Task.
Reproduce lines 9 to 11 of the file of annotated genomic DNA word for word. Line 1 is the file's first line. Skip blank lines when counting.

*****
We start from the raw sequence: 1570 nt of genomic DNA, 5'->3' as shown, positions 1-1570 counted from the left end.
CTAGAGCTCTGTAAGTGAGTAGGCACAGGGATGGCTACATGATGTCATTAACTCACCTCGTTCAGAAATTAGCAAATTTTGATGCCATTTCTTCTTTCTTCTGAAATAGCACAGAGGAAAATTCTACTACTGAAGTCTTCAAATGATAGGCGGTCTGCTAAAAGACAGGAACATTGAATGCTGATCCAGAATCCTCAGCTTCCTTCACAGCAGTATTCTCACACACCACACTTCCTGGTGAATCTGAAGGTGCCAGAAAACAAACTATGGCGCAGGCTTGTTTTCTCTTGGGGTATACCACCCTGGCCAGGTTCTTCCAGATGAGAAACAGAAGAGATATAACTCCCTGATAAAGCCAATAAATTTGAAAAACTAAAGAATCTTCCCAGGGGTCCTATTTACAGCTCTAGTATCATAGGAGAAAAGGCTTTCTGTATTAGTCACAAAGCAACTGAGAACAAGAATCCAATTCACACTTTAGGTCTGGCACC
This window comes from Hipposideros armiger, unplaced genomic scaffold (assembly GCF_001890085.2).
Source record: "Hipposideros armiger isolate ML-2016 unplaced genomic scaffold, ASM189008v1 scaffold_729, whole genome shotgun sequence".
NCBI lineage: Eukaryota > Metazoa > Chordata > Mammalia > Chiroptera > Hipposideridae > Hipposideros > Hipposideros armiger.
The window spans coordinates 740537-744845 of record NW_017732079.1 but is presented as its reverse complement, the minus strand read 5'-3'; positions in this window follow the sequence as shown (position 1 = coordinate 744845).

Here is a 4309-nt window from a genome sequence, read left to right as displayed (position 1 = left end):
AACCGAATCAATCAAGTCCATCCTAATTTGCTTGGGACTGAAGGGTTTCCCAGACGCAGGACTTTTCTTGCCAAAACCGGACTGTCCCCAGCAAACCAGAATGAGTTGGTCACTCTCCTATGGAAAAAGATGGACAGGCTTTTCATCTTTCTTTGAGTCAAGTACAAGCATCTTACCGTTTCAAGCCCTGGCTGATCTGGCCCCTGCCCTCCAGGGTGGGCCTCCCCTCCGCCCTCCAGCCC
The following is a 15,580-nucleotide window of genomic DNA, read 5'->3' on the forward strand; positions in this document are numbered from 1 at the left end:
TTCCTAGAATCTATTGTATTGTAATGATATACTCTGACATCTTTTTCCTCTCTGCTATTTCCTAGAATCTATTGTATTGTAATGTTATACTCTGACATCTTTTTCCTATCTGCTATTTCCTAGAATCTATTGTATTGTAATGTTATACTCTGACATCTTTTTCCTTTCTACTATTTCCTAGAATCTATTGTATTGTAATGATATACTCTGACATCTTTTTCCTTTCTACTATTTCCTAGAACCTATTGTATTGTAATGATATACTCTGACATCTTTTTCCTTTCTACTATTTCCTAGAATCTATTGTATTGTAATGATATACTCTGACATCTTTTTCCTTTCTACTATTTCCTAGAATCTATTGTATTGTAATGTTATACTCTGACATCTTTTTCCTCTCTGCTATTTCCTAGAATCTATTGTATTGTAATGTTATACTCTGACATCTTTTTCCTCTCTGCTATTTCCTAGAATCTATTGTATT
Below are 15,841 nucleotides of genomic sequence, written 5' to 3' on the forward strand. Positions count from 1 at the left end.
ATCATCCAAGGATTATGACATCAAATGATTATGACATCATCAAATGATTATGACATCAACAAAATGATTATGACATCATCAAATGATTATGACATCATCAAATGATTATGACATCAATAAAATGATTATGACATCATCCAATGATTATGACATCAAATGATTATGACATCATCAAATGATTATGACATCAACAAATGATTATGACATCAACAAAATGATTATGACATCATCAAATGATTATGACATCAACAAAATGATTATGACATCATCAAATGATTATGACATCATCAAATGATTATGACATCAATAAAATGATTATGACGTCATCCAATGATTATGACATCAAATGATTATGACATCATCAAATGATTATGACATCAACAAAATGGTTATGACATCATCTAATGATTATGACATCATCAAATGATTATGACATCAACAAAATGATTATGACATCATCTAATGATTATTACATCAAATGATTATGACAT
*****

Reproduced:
The following is a 15,580-nucleotide window of genomic DNA, read 5'->3' on the forward strand; positions in this document are numbered from 1 at the left end:
TTCCTAGAATCTATTGTATTGTAATGATATACTCTGACATCTTTTTCCTCTCTGCTATTTCCTAGAATCTATTGTATTGTAATGTTATACTCTGACATCTTTTTCCTATCTGCTATTTCCTAGAATCTATTGTATTGTAATGTTATACTCTGACATCTTTTTCCTTTCTACTATTTCCTAGAATCTATTGTATTGTAATGATATACTCTGACATCTTTTTCCTTTCTACTATTTCCTAGAACCTATTGTATTGTAATGATATACTCTGACATCTTTTTCCTTTCTACTATTTCCTAGAATCTATTGTATTGTAATGATATACTCTGACATCTTTTTCCTTTCTACTATTTCCTAGAATCTATTGTATTGTAATGTTATACTCTGACATCTTTTTCCTCTCTGCTATTTCCTAGAATCTATTGTATTGTAATGTTATACTCTGACATCTTTTTCCTCTCTGCTATTTCCTAGAATCTATTGTATT
Below are 15,841 nucleotides of genomic sequence, written 5' to 3' on the forward strand. Positions count from 1 at the left end.